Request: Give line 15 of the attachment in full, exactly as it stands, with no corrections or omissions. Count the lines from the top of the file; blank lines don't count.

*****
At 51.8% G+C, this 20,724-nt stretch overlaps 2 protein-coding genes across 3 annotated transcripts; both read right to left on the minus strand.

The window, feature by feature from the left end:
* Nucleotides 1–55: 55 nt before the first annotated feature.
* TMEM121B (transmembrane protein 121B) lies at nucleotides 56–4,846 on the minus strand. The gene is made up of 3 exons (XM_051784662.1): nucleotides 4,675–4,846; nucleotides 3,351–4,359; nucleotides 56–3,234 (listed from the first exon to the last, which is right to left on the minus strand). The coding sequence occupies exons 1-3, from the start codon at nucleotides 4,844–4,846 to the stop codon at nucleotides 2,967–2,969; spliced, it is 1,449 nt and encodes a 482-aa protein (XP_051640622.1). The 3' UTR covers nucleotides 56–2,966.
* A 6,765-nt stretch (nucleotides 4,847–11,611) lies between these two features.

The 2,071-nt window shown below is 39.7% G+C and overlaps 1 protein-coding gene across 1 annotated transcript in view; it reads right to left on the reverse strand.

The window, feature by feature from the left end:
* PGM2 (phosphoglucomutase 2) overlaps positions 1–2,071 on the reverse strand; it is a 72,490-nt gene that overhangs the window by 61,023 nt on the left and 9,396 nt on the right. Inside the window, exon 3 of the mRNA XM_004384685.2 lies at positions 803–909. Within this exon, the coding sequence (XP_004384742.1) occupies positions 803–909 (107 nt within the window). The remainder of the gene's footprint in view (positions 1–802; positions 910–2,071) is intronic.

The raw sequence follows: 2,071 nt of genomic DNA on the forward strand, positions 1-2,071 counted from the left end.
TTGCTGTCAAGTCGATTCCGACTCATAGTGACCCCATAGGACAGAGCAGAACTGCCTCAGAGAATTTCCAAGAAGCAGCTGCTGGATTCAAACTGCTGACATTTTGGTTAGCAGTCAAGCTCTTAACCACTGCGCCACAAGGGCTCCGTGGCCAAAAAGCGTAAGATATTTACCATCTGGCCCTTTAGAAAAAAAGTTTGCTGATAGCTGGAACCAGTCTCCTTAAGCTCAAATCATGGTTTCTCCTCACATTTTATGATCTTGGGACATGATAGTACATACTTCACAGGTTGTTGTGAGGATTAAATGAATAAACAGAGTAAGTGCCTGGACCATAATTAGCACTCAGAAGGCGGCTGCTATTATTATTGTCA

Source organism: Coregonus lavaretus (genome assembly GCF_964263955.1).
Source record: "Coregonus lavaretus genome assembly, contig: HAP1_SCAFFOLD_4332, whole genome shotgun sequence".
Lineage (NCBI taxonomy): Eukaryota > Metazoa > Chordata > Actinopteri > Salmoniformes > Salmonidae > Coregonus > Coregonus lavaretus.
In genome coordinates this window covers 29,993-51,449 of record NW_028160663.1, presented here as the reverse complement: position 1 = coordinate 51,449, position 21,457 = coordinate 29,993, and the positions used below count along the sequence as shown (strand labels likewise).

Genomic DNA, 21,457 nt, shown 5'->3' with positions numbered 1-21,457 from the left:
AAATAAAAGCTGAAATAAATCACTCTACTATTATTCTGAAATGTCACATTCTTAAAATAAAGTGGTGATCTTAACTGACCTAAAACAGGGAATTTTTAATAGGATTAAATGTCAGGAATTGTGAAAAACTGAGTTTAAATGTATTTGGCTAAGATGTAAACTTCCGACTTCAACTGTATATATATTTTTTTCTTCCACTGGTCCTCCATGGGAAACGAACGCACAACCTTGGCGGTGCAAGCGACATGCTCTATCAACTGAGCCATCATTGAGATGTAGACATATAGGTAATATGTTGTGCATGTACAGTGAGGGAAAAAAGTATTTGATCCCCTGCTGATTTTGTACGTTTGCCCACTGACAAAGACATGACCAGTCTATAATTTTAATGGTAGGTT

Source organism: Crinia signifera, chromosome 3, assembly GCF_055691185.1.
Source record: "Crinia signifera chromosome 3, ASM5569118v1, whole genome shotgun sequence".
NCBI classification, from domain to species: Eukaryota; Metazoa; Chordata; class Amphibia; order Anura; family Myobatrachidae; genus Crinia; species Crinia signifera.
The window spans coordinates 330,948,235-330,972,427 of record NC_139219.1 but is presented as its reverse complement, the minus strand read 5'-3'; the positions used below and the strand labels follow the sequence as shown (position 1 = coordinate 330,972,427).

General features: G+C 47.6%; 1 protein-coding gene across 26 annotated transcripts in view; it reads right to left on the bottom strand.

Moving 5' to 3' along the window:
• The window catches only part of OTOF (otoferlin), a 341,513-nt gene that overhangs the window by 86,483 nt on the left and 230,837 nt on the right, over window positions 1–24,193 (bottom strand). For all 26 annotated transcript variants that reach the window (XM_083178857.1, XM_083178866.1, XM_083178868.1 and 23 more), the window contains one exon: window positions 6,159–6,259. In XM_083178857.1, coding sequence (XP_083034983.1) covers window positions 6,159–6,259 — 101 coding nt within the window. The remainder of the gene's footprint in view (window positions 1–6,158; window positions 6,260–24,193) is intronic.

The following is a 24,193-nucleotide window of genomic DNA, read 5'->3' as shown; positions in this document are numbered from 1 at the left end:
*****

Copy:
Genomic DNA, 21,457 nt, shown 5'->3' with positions numbered 1-21,457 from the left: